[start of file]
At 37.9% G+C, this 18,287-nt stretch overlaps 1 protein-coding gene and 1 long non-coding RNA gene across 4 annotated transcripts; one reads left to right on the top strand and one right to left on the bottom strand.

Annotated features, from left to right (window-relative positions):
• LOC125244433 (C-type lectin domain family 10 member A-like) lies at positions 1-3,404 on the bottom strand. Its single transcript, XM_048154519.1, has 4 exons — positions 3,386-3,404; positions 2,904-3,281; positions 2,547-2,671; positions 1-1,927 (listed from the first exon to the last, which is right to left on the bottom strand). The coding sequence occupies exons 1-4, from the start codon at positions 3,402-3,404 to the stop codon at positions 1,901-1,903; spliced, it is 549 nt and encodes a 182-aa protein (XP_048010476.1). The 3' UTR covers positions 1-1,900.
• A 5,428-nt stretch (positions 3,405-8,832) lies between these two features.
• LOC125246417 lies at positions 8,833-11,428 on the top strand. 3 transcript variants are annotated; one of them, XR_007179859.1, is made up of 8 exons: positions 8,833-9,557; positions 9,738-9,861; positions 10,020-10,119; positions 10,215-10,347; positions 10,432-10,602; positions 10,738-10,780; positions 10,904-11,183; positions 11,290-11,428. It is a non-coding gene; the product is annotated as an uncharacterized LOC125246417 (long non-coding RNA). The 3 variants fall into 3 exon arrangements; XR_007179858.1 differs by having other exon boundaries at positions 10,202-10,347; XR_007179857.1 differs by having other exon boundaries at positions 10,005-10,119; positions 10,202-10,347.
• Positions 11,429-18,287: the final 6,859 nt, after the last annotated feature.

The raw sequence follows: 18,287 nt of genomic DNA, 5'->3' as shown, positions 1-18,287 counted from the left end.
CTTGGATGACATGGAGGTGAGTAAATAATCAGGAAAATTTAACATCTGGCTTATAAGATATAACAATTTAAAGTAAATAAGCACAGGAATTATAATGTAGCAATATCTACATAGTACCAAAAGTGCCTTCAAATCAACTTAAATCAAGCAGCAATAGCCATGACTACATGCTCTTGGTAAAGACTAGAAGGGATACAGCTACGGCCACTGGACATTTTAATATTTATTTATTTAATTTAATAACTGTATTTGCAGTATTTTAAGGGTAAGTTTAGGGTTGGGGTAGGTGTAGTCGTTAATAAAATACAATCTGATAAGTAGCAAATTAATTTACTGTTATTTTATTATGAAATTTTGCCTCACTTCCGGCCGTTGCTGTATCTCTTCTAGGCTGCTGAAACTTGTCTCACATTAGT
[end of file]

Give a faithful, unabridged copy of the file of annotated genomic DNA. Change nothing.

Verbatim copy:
At 37.9% G+C, this 18,287-nt stretch overlaps 1 protein-coding gene and 1 long non-coding RNA gene across 4 annotated transcripts; one reads left to right on the top strand and one right to left on the bottom strand.

Annotated features, from left to right (window-relative positions):
• LOC125244433 (C-type lectin domain family 10 member A-like) lies at positions 1-3,404 on the bottom strand. Its single transcript, XM_048154519.1, has 4 exons — positions 3,386-3,404; positions 2,904-3,281; positions 2,547-2,671; positions 1-1,927 (listed from the first exon to the last, which is right to left on the bottom strand). The coding sequence occupies exons 1-4, from the start codon at positions 3,402-3,404 to the stop codon at positions 1,901-1,903; spliced, it is 549 nt and encodes a 182-aa protein (XP_048010476.1). The 3' UTR covers positions 1-1,900.
• A 5,428-nt stretch (positions 3,405-8,832) lies between these two features.
• LOC125246417 lies at positions 8,833-11,428 on the top strand. 3 transcript variants are annotated; one of them, XR_007179859.1, is made up of 8 exons: positions 8,833-9,557; positions 9,738-9,861; positions 10,020-10,119; positions 10,215-10,347; positions 10,432-10,602; positions 10,738-10,780; positions 10,904-11,183; positions 11,290-11,428. It is a non-coding gene; the product is annotated as an uncharacterized LOC125246417 (long non-coding RNA). The 3 variants fall into 3 exon arrangements; XR_007179858.1 differs by having other exon boundaries at positions 10,202-10,347; XR_007179857.1 differs by having other exon boundaries at positions 10,005-10,119; positions 10,202-10,347.
• Positions 11,429-18,287: the final 6,859 nt, after the last annotated feature.

The raw sequence follows: 18,287 nt of genomic DNA, 5'->3' as shown, positions 1-18,287 counted from the left end.
CTTGGATGACATGGAGGTGAGTAAATAATCAGGAAAATTTAACATCTGGCTTATAAGATATAACAATTTAAAGTAAATAAGCACAGGAATTATAATGTAGCAATATCTACATAGTACCAAAAGTGCCTTCAAATCAACTTAAATCAAGCAGCAATAGCCATGACTACATGCTCTTGGTAAAGACTAGAAGGGATACAGCTACGGCCACTGGACATTTTAATATTTATTTATTTAATTTAATAACTGTATTTGCAGTATTTTAAGGGTAAGTTTAGGGTTGGGGTAGGTGTAGTCGTTAATAAAATACAATCTGATAAGTAGCAAATTAATTTACTGTTATTTTATTATGAAATTTTGCCTCACTTCCGGCCGTTGCTGTATCTCTTCTAGGCTGCTGAAACTTGTCTCACATTAGT